MURPHY: “LET’S TALK ABOUT EXPANDING BACKGROUND CHECKS”

Murphy: “My hope is that we can bring [Fix NICS] before the Senate, but then we can have a debate on other measures that might enjoy bipartisan support that will do ten times more than Fix NICS to keep this country safe.”

Click here to view video of Murphy’s remarks.

WASHINGTON – Two weeks after 17 students and staff were killed by a deranged gunman at Marjory Stoneman Douglas High School in Parkland, Florida, U.S. Senator Chris Murphy (D-Conn.) – co-author of the bipartisan Fix NICS Act to ensure federal and state authorities accurately report relevant criminal history records to the National Instant Criminal Background Check System – demanded on Wednesday that Senate Republican Leadership allow Congress to have a full, broad debate on various pieces of gun safety legislation. Murphy emphasized that he supports the Fix NICS Act, and that it should be a starting point for Congress to pass a much more comprehensive set of bipartisan measures – such as expanding background checks, implementing court protective orders to take guns away from dangerous people, and limit magazine sizes – to reduce gun violence. 

“I'm proud that Senator Cornyn and I, and many others in this body, came together to put forward a piece of legislation that will improve the background check system. It will make sure that more people that shouldn't buy guns aren't able to buy guns, but it's a relatively modest – not relatively, it is a modest change,” said Murphy. “It doesn't actually add any new background checks. It doesn't solve the gun show loophole. It doesn't solve the Internet loophole.”

Murphy continued, “Let's talk about expanding background checks to make sure that everybody that is buying a gun in a commercial sale has to prove that they are not a criminal, prove that they are not seriously mentally ill. Let's talk about the experience that Connecticut and Indiana have had in allowing courts to use protective orders to take away guns from people that are showing evidence of doing harm to the people around them. Let's have a conversation about whether or not we think it's right for people to be able to walk into schools with a gun equipped with a 30-round or 100-round magazine.”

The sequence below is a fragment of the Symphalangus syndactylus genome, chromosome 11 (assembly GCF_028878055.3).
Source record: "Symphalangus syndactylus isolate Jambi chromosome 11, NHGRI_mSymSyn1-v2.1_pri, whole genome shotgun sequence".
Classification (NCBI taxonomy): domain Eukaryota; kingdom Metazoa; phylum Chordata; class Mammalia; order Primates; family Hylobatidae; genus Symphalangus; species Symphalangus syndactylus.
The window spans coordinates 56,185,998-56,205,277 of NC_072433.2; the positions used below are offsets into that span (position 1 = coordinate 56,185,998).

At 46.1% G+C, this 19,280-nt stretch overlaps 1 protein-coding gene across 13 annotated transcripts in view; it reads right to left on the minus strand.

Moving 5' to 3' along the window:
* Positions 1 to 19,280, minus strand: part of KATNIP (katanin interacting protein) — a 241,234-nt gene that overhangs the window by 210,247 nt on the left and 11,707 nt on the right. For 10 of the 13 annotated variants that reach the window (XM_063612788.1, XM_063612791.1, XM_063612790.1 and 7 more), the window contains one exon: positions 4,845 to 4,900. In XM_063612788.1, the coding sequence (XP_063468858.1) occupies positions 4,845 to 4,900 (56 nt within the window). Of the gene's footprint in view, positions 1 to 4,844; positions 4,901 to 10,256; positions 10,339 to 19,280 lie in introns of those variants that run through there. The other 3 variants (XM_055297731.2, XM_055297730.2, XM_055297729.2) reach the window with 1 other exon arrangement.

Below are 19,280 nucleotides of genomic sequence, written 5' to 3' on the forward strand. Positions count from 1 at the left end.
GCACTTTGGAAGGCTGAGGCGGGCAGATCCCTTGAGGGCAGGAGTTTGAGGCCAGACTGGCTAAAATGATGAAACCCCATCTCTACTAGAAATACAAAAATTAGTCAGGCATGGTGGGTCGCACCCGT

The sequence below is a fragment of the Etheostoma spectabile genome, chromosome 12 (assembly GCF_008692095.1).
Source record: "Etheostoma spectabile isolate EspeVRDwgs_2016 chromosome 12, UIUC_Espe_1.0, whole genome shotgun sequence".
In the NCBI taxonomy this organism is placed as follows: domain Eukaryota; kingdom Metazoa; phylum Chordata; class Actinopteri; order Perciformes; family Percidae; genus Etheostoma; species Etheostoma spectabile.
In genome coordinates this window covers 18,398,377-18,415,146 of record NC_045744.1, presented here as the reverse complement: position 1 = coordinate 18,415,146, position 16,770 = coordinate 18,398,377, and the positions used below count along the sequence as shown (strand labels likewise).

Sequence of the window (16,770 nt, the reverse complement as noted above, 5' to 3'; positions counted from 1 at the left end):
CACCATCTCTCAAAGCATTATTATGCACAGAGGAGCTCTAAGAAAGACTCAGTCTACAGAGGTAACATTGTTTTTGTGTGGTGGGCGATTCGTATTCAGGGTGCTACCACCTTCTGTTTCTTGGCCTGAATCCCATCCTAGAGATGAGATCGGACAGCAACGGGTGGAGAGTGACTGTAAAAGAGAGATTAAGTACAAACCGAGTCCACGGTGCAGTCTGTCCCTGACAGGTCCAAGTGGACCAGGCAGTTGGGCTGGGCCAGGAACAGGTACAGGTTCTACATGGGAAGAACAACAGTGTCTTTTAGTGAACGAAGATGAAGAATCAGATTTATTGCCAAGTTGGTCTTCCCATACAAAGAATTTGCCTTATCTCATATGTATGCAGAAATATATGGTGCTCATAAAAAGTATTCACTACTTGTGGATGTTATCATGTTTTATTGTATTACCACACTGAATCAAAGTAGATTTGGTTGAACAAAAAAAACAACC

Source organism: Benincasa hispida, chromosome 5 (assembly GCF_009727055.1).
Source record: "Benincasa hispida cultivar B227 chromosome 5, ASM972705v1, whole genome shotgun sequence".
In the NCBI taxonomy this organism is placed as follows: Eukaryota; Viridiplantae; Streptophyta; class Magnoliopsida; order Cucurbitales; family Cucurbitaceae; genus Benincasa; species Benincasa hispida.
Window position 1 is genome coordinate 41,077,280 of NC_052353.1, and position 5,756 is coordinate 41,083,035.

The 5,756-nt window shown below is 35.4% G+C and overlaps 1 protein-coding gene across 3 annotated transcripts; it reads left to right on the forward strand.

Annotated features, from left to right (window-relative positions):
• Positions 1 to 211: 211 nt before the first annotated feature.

“I think we owe it to the American people to not limit debate, to not shut down debate in the United States Senate chamber,” concluded Murphy. “Fix NICS is just simply not enough to meet this moment. I hope we can build upon it in the coming days.”         

Following the massacre of 26 people at a Sutherland Springs, Texas church last year, Murphy called on Congress to work together to ensure that civilians cannot access after-market modifications that turn semi-automatic weapons into automatic weapons. In addition to introducing the Fix NICS Act, he also joined U.S. Senators Dianne Feinstein (D-Calif.) and Richard Blumenthal (D-Conn.) in introducing the Automatic Gun Fire Prevention Act, a bill to close a loophole that allows people to use bump-stocks to turn semi-automatic weapons into automatic weapons. Murphy is also the author of the Background Check Expansion Act to expand federal background checks to the sale or transfer of all firearms by private sellers, with certain reasonable exceptions.

The full text of Murphy’s remarks is below:

Thank you very much, Mr. President.

Colleagues, I hope we rise to the moment before us and get something done to try to make this country safer over the course of the next week or two. I'm going to be glad to go and join the president in a few hours to hear more about his thoughts on how we can put the safety of our kids ahead of any political considerations, and try to figure out how to make sure that Parkland is the last.

As I have told some of the kids who have come into my office from Parkland, the ripples of grief will never ever end there. In Newtown, Connecticut, that place has been fundamentally changed. When you lose that many young lives in a short period of time, there is no true recovery. And unfortunately, Parkland will find that, as Charleston did, as Orlando did, and so many before them.

But we need to remember that while the country tends to pay attention to the epidemic of gun violence when there is a mass shooting, this is an epidemic that doesn't take a day off. Yesterday, likely 80 to 90 people died from gunshot wounds. The majority of those were suicides. That is an epidemic in and of itself. A chunk of those were accidental shootings, another chunk of those were gun homicides. But the rate of gun death in this country has no parallel anywhere else in the world. There's not another first-world nation that has the rate of gun violence that we do. In fact, it's not even close.